Is Coke Zero Keto Friendly in 2021?

When it comes to soft drinks, even people adopting ketogenic diets; high-fat, adequate-protein, and low-carbohydrate dietary plans cannot resist the craving.

To quench this thirst, The Coca-Cola Company introduced Coke Zero recreating the original taste of Coke with “Zero Carbs” and “Zero Calories”.

But what’s really in them and are they Keto-Friendly? Let’s crack open a cold drink and explore Coke Zero. 

Is Coke Zero Keto Friendly

Ingredients and Nutrients

Coke Zero is mostly carbonated water in combination with a few ingredients that replicate the taste of the original Coke. The sweet taste in this drink is offered by artificial sweeteners, Aspartame and Acesulfame potassium (Ace-K) both of which are found to contain zero calories and zero carbs.

Sodium and Potassium are nutritious and essential minerals that play a vital role in the proper functioning of your heart and Coke Zero is loaded with them. 1 Can of Coke Zero contains as much as 60 mg potassium, 40 mg of sodium, and 34 mg of Caffeine but absolutely zero fat, zero carbs, and zero protein. It is also accompanied by phosphoric acid, potassium benzoate, potassium citrate, caramel color, and natural flavors.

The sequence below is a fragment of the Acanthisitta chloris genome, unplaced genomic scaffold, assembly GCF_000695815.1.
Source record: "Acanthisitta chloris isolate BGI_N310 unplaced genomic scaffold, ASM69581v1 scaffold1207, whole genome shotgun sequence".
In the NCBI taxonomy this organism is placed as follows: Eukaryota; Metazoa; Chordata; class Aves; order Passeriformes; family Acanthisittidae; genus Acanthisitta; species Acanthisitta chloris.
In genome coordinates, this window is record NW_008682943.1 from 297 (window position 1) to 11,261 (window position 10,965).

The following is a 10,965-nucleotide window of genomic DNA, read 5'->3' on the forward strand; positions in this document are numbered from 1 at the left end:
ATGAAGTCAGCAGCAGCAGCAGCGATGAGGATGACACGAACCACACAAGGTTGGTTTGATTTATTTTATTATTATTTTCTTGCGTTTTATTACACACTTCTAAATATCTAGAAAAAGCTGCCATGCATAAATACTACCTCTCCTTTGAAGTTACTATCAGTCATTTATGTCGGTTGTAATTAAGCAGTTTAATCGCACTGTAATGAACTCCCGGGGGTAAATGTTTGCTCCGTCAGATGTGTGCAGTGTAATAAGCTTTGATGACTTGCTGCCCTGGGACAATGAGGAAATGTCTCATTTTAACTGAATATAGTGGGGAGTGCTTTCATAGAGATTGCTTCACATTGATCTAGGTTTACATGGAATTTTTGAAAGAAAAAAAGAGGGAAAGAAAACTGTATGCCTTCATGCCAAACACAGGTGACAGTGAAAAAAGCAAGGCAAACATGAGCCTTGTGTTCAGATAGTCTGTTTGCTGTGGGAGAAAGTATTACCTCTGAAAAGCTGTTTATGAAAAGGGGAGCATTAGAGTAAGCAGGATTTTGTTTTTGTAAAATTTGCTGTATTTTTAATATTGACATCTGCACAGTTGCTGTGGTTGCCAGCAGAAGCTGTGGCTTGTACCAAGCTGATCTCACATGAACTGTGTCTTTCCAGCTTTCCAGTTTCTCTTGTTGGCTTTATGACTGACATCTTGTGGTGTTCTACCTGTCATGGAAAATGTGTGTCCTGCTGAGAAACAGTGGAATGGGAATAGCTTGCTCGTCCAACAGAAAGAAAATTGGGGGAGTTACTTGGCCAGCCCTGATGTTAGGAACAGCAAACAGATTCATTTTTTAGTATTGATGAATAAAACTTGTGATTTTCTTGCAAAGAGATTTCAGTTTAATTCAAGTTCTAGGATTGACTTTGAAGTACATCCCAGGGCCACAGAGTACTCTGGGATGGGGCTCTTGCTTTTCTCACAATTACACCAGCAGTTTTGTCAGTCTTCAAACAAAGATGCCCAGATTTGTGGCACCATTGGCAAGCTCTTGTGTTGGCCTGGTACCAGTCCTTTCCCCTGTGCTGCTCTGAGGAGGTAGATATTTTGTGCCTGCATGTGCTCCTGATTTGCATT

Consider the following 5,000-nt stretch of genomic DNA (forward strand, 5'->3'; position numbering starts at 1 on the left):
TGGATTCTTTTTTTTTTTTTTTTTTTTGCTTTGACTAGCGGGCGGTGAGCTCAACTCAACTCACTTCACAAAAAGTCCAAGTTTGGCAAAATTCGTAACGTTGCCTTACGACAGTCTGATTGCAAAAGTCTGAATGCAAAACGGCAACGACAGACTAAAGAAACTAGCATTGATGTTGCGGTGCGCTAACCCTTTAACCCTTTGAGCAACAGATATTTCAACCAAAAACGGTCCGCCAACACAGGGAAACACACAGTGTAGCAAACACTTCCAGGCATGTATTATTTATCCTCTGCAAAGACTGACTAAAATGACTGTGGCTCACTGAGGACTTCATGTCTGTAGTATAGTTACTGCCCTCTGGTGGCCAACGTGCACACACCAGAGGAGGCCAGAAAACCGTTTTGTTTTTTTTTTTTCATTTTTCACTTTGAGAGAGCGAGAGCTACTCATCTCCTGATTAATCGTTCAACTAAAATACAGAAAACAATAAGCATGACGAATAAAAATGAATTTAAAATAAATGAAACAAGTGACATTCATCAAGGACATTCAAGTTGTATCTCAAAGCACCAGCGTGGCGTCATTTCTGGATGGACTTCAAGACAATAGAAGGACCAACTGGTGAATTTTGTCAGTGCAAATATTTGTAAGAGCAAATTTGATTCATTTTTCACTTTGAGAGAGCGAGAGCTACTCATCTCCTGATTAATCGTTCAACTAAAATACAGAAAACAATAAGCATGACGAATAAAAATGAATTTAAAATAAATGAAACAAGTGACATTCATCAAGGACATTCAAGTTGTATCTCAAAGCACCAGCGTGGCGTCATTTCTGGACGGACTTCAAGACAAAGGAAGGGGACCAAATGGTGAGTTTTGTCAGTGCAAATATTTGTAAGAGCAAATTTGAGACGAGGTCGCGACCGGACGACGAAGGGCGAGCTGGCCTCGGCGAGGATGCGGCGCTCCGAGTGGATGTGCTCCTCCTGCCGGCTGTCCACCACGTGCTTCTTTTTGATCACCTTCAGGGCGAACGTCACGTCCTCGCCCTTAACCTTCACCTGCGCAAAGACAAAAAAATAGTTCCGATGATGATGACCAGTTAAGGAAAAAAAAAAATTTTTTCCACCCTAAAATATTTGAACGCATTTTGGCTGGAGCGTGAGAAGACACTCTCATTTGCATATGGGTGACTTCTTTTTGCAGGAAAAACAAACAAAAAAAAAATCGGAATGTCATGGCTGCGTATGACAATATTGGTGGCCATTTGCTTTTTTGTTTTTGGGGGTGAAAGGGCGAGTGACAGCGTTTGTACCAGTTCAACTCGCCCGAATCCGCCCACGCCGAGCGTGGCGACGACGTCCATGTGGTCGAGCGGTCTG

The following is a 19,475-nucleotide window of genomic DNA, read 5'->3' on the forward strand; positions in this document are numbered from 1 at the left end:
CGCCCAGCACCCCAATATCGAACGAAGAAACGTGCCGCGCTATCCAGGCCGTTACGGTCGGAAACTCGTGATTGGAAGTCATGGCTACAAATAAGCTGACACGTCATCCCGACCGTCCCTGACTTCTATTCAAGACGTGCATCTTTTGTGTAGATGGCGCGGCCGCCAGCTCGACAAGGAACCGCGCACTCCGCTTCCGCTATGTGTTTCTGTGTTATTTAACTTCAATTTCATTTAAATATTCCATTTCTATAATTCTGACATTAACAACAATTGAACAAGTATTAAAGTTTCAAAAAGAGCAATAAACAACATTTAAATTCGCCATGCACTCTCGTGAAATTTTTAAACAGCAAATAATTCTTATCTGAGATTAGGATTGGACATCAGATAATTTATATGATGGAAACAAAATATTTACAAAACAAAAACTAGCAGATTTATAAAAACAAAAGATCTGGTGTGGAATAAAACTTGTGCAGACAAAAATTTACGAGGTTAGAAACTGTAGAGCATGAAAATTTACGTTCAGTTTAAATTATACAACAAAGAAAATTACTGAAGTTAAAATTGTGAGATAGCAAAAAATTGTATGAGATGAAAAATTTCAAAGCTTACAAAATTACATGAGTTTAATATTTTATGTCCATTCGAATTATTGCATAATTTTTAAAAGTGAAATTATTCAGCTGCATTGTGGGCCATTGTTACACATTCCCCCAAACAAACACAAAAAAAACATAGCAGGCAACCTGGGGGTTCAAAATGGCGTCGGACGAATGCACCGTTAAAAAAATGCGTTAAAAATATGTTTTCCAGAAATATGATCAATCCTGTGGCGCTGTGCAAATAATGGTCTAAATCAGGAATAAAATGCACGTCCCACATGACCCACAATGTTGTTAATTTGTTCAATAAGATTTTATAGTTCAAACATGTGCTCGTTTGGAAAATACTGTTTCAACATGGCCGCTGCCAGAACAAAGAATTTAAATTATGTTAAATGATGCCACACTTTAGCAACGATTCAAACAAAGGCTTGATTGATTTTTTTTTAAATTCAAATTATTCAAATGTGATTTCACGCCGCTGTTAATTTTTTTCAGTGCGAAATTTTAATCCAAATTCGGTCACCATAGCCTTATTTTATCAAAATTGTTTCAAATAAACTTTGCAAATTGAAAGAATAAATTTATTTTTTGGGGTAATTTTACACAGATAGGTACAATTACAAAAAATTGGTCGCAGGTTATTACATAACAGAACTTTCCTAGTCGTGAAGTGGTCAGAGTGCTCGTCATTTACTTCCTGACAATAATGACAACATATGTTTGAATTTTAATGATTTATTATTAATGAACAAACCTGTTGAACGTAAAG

Sugar Level

As it’s clearly stated in the can and on its name; there is No Sugar in Coke Zero. The sugary taste of this drink is provided by the artificial sweeteners: Aspartame and Acesulfame potassium. The US FDA and other concerned authorities across the globe have confirmed that these sweeteners are safe for its use in foods and beverages. 

Bottom Line: Is Coke Zero Keto Friendly?

The answer: a big Yes! Coke Zero is one of the most popular keto-friendly drinks available to keto-lovers. However, since this drink contains caffeine, if you’re allergic to it then avoid drinking too much of it. But for the majority of people, Coke Zero offers you the taste of soda without interfering with your ketosis. So drink away!

Published By
Jenny Baker, RD, LD

Jenny Baker is a Registered Dietitian Nutritionist based in New Jersey. She earned her degree in Nutrition from Stony Brook University of Medicine and has been practicing clinical nutrition for 5 years now.

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